At some stage in 2013, Purvi Patel, an Indian-American woman living in Indiana, discovered that she was pregnant. Not wanting to alert her religiously conservative family, she purchased the abortion-inducing drugs mifepristone and methotrexate online, as do women throughout the world when they want to end a pregnancy, but usually where abortion is illegal. On 13 July, the drugs caused an incomplete abortion, leading to heavy vaginal bleeding and a visit to the emergency room at St Joseph’s Regional Medical Center near South Bend, Indiana.
Given the circumstances, it was understandable that Patel did not immediately reveal to medical staff that she had been pregnant. One doctor, Kelly McGuire, who was on call that night and was listed as a member of the American Association of Pro-Life Obstetricians and Gynecologists, was suspicious and quizzed Patel. When she finally told him what had happened, he called the police. Rather than stay to help his patient, he joined the police search for the fetal remains. As Patel slowly recovered, she was subjected to an interrogation by the police.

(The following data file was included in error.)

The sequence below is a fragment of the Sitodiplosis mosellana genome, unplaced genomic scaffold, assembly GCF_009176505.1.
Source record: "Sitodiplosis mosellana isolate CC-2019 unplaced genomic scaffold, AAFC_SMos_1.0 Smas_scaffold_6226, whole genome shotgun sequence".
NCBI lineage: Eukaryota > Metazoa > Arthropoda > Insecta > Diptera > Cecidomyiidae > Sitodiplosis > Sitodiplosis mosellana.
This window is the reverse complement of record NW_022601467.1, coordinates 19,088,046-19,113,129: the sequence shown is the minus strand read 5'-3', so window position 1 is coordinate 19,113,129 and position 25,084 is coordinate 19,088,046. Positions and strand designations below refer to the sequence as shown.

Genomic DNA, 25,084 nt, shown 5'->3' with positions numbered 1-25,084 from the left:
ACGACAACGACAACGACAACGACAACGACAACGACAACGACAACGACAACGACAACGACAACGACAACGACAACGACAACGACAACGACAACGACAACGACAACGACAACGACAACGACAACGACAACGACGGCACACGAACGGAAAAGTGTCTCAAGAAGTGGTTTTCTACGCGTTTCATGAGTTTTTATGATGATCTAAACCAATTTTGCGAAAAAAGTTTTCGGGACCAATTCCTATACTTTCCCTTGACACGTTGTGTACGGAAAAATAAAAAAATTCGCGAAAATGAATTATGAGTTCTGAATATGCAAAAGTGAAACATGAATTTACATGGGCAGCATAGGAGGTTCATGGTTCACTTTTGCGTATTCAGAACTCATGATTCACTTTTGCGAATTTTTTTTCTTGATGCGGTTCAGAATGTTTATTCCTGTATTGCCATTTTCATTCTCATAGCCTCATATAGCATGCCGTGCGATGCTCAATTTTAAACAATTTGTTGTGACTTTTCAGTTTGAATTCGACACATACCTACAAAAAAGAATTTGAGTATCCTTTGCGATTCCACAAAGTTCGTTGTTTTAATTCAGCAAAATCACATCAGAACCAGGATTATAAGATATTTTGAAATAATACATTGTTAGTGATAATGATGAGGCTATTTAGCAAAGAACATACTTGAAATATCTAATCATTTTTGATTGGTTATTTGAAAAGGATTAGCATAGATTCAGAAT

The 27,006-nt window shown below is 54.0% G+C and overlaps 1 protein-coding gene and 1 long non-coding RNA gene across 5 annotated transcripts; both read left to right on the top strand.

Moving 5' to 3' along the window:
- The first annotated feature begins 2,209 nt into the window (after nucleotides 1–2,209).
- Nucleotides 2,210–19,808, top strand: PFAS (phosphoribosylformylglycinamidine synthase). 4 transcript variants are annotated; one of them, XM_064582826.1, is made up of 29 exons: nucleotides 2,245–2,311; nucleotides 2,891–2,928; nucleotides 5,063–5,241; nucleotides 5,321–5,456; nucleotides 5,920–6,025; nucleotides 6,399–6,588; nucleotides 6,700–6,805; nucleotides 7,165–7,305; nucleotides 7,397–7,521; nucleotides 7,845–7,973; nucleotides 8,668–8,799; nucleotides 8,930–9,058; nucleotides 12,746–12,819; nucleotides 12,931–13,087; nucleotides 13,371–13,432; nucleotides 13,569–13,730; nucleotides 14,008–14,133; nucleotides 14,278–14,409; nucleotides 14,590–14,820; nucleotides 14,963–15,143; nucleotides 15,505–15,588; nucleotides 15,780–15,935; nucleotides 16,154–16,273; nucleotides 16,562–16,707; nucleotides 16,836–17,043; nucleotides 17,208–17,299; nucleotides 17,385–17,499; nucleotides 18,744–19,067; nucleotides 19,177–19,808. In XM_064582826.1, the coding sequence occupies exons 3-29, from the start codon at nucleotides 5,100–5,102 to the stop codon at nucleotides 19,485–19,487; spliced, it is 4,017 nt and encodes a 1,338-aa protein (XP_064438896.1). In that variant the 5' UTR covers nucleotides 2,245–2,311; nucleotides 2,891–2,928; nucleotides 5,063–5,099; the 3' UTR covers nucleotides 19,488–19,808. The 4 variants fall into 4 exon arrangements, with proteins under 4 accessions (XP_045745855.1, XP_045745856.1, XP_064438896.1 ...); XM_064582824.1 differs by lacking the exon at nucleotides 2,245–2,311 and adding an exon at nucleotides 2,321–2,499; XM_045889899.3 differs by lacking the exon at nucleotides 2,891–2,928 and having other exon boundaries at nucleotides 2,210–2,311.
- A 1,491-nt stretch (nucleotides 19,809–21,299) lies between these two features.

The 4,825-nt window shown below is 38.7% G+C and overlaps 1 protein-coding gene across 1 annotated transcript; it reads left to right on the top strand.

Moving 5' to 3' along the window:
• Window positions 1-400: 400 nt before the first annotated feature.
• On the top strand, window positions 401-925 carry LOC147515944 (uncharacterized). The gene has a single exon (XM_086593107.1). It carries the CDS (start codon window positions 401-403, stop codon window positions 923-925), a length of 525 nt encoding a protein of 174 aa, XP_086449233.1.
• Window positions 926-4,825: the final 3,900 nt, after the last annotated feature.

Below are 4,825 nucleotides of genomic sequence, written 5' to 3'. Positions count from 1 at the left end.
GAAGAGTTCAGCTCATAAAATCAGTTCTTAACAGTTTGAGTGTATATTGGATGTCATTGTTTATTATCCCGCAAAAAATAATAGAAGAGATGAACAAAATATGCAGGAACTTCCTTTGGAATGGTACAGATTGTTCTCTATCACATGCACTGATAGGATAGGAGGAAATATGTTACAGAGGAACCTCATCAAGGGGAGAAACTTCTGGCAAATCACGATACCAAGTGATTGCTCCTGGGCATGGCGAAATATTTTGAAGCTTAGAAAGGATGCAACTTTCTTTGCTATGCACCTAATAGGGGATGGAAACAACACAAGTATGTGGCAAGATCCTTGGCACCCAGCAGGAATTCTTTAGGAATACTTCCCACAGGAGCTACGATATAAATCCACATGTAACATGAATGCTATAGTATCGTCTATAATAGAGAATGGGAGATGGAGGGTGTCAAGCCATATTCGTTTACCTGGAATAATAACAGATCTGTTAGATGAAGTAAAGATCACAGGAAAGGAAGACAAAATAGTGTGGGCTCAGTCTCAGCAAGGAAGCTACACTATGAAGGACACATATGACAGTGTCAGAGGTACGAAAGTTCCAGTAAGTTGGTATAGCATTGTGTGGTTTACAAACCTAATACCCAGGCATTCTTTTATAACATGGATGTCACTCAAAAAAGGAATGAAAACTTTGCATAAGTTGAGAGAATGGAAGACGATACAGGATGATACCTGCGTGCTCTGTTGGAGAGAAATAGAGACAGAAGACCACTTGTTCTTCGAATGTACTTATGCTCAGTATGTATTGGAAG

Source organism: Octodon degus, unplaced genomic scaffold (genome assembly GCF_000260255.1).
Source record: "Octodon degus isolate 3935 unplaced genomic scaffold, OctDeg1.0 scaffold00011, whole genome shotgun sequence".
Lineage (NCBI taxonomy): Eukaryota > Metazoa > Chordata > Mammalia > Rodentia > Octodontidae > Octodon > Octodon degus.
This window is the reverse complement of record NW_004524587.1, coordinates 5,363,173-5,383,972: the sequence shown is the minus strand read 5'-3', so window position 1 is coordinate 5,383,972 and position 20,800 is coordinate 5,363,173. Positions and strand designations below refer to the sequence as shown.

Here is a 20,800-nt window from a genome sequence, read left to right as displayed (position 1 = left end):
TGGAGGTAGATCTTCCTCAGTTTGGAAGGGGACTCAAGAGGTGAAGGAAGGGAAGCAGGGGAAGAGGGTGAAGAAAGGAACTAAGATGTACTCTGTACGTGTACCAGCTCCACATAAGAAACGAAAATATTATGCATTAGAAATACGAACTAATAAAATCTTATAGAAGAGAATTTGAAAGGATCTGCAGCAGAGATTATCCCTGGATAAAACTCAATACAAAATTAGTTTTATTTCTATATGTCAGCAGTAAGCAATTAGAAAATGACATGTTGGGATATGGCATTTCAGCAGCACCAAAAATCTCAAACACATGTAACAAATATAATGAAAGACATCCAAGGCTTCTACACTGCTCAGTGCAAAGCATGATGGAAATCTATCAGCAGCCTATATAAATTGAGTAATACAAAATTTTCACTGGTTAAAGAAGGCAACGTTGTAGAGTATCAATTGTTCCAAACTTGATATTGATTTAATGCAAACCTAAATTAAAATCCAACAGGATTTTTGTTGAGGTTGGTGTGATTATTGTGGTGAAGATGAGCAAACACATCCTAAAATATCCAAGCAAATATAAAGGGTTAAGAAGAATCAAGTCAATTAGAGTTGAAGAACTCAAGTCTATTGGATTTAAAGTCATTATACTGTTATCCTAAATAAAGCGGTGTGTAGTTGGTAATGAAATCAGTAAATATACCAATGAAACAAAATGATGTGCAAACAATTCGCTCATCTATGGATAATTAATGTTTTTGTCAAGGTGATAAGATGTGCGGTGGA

In February 2015, in what may be the first case of its kind in the US, Patel was convicted of feticide and the neglect of a dependant and subsequently sentenced to 41 years in prison. On 22 July this year, she was cleared of some of the charges after an appeal, but will likely spend several more months in prison. Her imprisonment is the only crime to have taken place in this whole sorry tale.
The case is unique because of the feticide charge. Indiana’s feticide law, under which Patel was convicted, was originally passed in 1979 and made it a crime ‘knowingly or intentionally’ to end a pregnancy. The legislature extended its meaning after an armed bank robber shot a pregnant bank teller in 2008. The law exempts legal abortions, but not those done using pills purchased without a prescription.
Many were rightly perplexed by the fact that Patel was charged with two seemingly conflicting crimes: feticide and child neglect. If Patel was guilty of feticide then there was no child to neglect; if there was a child to neglect, then the feticide charge was spurious. Prosecutorial overreach being what it is, the state’s lawyers may have decided to throw the book at her in the hope that something would stick. It did, despite the seemingly insurmountable problems with the evidence presented.